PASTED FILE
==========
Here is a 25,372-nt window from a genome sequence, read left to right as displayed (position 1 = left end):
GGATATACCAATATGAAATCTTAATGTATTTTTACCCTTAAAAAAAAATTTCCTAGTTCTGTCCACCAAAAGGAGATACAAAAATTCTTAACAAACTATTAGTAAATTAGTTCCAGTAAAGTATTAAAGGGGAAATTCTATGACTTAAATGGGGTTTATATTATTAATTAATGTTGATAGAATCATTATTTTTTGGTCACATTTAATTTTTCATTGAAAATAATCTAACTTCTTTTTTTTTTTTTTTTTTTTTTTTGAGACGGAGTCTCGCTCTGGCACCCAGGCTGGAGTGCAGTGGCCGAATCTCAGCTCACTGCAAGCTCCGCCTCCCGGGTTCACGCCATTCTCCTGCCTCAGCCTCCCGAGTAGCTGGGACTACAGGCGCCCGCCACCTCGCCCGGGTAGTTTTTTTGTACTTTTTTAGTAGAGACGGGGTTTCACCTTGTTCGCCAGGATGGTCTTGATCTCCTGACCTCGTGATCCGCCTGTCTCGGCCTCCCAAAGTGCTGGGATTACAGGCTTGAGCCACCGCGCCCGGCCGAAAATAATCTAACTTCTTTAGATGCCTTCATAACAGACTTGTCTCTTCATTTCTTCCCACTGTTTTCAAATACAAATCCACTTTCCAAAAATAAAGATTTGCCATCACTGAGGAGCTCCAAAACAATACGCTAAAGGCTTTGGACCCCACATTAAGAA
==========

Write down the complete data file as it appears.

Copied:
Here is a 25,372-nt window from a genome sequence, read left to right as displayed (position 1 = left end):
GGATATACCAATATGAAATCTTAATGTATTTTTACCCTTAAAAAAAAATTTCCTAGTTCTGTCCACCAAAAGGAGATACAAAAATTCTTAACAAACTATTAGTAAATTAGTTCCAGTAAAGTATTAAAGGGGAAATTCTATGACTTAAATGGGGTTTATATTATTAATTAATGTTGATAGAATCATTATTTTTTGGTCACATTTAATTTTTCATTGAAAATAATCTAACTTCTTTTTTTTTTTTTTTTTTTTTTTTGAGACGGAGTCTCGCTCTGGCACCCAGGCTGGAGTGCAGTGGCCGAATCTCAGCTCACTGCAAGCTCCGCCTCCCGGGTTCACGCCATTCTCCTGCCTCAGCCTCCCGAGTAGCTGGGACTACAGGCGCCCGCCACCTCGCCCGGGTAGTTTTTTTGTACTTTTTTAGTAGAGACGGGGTTTCACCTTGTTCGCCAGGATGGTCTTGATCTCCTGACCTCGTGATCCGCCTGTCTCGGCCTCCCAAAGTGCTGGGATTACAGGCTTGAGCCACCGCGCCCGGCCGAAAATAATCTAACTTCTTTAGATGCCTTCATAACAGACTTGTCTCTTCATTTCTTCCCACTGTTTTCAAATACAAATCCACTTTCCAAAAATAAAGATTTGCCATCACTGAGGAGCTCCAAAACAATACGCTAAAGGCTTTGGACCCCACATTAAGAA